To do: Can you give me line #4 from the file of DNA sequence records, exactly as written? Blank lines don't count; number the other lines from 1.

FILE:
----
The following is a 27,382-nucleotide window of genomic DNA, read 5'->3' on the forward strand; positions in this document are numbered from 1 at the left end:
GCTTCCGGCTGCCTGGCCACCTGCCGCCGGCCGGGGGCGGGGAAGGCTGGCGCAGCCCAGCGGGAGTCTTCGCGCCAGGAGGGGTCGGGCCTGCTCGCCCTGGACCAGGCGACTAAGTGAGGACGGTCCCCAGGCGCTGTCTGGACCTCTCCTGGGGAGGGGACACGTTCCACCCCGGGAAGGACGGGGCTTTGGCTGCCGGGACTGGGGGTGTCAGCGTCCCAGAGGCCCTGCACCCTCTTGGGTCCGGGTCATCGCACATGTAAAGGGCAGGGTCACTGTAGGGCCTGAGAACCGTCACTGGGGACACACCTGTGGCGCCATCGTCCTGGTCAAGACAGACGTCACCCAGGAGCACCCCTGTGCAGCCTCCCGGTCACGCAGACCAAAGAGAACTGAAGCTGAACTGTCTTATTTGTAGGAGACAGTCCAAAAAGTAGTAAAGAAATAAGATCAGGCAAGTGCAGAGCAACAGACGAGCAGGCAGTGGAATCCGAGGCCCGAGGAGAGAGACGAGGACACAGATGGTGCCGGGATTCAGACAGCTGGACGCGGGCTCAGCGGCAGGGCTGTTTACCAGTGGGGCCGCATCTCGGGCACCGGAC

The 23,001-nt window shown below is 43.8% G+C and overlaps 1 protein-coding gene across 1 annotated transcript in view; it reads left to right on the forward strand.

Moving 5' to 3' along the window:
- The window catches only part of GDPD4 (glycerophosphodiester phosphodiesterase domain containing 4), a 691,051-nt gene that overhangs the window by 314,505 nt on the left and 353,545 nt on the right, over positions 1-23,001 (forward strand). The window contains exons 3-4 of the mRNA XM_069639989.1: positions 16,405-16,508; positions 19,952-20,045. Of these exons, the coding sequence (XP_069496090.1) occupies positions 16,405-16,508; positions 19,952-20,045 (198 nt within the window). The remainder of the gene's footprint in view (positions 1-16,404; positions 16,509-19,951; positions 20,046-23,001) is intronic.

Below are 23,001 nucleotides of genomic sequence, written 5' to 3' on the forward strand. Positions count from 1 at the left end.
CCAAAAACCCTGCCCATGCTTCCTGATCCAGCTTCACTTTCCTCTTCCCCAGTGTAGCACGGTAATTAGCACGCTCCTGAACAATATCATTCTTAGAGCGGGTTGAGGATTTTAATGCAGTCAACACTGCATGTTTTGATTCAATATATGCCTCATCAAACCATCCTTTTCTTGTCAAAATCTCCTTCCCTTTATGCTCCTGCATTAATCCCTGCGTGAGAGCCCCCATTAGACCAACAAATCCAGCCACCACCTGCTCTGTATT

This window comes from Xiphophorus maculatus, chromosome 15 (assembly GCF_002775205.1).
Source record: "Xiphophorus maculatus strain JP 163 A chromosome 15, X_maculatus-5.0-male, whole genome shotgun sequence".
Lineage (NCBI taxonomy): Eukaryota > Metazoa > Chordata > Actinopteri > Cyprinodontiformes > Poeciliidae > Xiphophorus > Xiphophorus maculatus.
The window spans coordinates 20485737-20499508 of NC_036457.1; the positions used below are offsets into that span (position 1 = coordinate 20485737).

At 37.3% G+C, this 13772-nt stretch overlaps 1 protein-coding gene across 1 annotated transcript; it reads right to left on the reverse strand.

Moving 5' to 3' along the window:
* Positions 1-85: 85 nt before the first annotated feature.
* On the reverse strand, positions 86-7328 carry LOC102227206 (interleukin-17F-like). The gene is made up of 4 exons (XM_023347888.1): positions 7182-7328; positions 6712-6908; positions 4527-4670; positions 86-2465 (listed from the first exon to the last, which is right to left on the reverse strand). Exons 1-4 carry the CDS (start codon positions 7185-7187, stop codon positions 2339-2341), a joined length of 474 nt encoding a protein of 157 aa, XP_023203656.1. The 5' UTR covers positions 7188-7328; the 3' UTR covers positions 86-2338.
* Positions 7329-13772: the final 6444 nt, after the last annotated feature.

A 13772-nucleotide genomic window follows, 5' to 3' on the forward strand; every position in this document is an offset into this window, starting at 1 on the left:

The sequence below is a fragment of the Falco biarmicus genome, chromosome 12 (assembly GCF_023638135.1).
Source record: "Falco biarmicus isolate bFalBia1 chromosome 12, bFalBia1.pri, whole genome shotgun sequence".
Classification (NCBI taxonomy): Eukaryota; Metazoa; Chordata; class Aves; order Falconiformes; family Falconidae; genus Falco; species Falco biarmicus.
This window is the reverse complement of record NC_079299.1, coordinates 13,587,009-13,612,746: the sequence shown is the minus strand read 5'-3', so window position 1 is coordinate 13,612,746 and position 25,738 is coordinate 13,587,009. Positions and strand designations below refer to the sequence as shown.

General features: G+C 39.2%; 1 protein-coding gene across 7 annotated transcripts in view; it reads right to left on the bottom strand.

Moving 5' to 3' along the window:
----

Moving 5' to 3' along the window: